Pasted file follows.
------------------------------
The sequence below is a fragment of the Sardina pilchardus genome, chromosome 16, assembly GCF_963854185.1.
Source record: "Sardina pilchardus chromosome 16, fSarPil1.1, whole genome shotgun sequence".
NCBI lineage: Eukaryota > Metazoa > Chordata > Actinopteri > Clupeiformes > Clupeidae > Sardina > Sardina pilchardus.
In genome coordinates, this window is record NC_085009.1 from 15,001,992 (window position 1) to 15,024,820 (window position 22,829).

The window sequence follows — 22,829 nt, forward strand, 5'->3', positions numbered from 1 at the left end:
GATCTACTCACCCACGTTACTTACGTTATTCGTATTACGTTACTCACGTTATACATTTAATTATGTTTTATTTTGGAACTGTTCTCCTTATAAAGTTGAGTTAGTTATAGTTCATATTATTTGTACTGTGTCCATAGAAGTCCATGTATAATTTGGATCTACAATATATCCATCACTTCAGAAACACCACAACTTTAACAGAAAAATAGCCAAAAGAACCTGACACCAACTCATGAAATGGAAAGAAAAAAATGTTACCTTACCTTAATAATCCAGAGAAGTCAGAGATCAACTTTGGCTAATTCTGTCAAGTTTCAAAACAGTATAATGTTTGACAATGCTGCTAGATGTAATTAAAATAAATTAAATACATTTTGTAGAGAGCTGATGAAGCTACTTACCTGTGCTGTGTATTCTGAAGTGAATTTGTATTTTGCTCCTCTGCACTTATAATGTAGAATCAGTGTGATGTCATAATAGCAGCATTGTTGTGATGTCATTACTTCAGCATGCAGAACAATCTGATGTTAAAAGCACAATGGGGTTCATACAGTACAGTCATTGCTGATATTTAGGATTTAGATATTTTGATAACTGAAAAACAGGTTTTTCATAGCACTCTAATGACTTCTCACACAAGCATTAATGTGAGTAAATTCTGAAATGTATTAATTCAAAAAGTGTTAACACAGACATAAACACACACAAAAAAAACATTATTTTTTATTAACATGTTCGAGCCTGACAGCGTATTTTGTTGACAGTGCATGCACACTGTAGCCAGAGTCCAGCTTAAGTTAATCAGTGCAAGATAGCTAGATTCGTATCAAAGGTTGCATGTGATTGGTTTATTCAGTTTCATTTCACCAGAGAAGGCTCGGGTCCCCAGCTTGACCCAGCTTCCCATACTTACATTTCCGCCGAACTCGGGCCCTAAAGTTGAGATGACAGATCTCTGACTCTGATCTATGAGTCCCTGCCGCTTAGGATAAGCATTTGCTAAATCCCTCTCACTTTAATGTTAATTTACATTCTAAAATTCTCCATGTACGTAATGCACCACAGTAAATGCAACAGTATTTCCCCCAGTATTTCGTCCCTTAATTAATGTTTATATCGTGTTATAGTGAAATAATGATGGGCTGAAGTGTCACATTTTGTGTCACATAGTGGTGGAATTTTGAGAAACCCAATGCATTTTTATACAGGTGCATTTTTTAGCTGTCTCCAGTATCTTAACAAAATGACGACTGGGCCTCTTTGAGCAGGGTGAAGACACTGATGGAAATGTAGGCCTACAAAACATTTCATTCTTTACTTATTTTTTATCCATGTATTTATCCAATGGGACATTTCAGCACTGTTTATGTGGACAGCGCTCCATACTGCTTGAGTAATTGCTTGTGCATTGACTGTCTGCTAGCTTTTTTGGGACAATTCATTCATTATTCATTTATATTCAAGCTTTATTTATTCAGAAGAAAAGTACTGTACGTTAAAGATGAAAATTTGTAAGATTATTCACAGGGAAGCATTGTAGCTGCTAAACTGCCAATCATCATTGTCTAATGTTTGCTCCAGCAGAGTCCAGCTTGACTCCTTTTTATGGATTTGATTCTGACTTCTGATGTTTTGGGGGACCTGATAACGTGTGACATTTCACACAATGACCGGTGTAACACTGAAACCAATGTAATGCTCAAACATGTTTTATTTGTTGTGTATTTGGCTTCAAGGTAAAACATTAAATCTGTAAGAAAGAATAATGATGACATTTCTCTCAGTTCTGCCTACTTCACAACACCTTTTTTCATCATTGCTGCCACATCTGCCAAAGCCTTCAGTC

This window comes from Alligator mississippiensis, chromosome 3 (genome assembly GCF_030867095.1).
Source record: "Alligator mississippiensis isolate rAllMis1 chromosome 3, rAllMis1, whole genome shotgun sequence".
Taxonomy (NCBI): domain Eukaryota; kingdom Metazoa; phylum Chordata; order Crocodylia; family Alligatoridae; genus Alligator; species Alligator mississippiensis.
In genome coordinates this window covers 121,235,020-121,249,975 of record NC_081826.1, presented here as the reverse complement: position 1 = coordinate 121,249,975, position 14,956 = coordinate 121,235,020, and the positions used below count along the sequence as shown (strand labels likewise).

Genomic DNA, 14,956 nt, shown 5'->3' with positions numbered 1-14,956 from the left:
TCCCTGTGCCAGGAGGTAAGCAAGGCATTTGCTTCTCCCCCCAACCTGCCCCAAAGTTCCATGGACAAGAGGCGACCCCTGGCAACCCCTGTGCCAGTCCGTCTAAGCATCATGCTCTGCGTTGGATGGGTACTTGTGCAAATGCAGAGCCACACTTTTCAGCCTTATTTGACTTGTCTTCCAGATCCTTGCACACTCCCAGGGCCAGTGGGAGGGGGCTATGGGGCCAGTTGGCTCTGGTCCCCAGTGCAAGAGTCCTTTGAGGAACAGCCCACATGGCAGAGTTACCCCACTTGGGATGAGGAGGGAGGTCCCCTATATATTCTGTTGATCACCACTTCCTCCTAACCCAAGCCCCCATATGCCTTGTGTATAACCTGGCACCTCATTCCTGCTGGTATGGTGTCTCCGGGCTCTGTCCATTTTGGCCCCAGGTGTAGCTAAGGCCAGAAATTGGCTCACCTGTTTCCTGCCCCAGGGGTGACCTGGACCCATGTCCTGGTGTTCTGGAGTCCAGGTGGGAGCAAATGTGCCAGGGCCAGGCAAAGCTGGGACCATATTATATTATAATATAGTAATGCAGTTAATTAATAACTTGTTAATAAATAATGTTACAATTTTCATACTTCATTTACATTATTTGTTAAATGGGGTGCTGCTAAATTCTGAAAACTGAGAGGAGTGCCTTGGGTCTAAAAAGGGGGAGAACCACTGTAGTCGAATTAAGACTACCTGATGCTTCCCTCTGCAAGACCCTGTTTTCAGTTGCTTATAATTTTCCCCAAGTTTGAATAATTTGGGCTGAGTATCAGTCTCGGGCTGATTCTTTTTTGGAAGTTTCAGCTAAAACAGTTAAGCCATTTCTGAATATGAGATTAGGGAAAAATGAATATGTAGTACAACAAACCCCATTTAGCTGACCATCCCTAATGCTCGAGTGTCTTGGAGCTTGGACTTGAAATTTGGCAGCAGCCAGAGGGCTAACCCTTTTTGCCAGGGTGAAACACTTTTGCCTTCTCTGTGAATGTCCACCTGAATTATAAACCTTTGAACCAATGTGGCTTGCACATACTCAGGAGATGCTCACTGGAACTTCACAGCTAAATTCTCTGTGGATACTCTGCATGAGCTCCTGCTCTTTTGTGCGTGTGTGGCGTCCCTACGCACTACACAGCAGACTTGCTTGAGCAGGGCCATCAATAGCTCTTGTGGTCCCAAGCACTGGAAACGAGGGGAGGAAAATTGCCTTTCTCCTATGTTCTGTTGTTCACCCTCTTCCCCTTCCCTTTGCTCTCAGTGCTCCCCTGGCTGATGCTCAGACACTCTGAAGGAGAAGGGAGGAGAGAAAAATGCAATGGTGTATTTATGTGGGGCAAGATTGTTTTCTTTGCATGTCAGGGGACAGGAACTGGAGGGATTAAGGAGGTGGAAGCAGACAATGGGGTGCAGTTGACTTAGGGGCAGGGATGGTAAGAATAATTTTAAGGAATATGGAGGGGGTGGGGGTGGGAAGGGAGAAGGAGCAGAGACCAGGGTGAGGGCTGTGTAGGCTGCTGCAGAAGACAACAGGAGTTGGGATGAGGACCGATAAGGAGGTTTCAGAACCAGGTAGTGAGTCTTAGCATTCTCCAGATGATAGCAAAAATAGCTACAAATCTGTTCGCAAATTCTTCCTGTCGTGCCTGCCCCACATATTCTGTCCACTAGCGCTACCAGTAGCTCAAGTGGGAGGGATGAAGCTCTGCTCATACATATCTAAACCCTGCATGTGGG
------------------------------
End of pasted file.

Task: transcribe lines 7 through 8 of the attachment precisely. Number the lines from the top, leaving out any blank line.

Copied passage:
This window comes from Alligator mississippiensis, chromosome 3 (genome assembly GCF_030867095.1).
Source record: "Alligator mississippiensis isolate rAllMis1 chromosome 3, rAllMis1, whole genome shotgun sequence".